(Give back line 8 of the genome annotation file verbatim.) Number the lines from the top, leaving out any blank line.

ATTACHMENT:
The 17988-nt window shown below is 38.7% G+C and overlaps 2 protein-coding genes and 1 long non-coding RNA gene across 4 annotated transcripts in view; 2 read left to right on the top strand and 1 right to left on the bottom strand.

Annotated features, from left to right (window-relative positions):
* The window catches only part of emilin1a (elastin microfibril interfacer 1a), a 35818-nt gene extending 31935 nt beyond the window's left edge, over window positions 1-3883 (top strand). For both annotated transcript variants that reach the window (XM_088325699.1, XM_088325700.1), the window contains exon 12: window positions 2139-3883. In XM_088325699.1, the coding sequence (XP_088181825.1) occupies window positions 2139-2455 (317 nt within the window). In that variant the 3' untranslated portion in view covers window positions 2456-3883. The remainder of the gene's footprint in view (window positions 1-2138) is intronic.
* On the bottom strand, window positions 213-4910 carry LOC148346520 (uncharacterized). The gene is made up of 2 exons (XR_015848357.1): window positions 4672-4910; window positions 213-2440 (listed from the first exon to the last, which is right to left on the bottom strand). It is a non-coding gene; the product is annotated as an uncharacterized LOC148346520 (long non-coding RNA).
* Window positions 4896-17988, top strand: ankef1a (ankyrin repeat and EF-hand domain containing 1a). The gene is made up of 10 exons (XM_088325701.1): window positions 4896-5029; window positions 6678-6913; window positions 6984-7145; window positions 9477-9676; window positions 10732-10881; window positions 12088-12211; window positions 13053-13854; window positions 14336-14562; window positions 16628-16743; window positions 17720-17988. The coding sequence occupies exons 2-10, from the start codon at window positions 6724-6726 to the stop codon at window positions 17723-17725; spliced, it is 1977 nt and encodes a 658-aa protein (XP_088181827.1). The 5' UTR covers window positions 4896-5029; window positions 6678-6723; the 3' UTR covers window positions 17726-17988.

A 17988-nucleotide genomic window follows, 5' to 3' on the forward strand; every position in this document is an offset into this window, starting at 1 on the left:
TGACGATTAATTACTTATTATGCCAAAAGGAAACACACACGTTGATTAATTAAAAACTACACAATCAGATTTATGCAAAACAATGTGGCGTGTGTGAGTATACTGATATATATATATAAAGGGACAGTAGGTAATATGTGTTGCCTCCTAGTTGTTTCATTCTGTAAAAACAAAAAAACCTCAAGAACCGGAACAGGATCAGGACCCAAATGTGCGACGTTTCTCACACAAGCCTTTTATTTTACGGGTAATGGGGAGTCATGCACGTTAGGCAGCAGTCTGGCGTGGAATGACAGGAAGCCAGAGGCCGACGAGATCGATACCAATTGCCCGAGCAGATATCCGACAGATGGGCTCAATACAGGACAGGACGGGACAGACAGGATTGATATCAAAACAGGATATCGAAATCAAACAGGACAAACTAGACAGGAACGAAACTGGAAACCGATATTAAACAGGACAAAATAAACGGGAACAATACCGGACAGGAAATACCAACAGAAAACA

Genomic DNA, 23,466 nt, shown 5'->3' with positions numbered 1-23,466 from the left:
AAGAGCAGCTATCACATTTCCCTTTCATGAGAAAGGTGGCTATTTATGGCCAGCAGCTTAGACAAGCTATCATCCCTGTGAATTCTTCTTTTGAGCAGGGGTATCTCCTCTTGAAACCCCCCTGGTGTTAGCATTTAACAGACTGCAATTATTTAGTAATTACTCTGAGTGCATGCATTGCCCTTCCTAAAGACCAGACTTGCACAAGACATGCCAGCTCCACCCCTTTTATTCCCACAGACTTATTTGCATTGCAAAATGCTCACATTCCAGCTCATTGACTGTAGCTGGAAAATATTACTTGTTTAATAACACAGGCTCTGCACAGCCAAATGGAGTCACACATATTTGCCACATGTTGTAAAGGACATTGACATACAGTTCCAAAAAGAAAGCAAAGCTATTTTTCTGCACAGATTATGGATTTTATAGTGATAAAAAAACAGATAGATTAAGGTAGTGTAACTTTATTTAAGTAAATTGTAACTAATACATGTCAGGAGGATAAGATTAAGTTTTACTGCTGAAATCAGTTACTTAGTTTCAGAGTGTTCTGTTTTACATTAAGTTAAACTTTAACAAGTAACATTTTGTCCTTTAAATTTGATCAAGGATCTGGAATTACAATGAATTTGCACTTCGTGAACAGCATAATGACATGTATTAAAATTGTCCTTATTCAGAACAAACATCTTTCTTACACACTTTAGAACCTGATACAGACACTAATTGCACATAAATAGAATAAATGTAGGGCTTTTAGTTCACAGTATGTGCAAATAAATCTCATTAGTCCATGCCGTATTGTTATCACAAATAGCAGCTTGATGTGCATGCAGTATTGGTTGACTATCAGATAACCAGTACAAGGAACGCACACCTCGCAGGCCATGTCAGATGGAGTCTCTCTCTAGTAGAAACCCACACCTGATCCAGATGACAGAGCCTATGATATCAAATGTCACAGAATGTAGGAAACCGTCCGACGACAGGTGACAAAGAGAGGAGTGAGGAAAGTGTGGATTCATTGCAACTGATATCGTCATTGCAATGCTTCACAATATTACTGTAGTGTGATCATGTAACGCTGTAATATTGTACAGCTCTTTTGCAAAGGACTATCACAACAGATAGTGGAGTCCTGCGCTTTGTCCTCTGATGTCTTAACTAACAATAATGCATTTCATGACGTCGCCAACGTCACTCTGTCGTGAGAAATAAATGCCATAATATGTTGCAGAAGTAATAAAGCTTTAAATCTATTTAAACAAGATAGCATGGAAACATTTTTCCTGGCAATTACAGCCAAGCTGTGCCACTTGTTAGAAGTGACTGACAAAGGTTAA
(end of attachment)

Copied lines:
Genomic DNA, 23,466 nt, shown 5'->3' with positions numbered 1-23,466 from the left: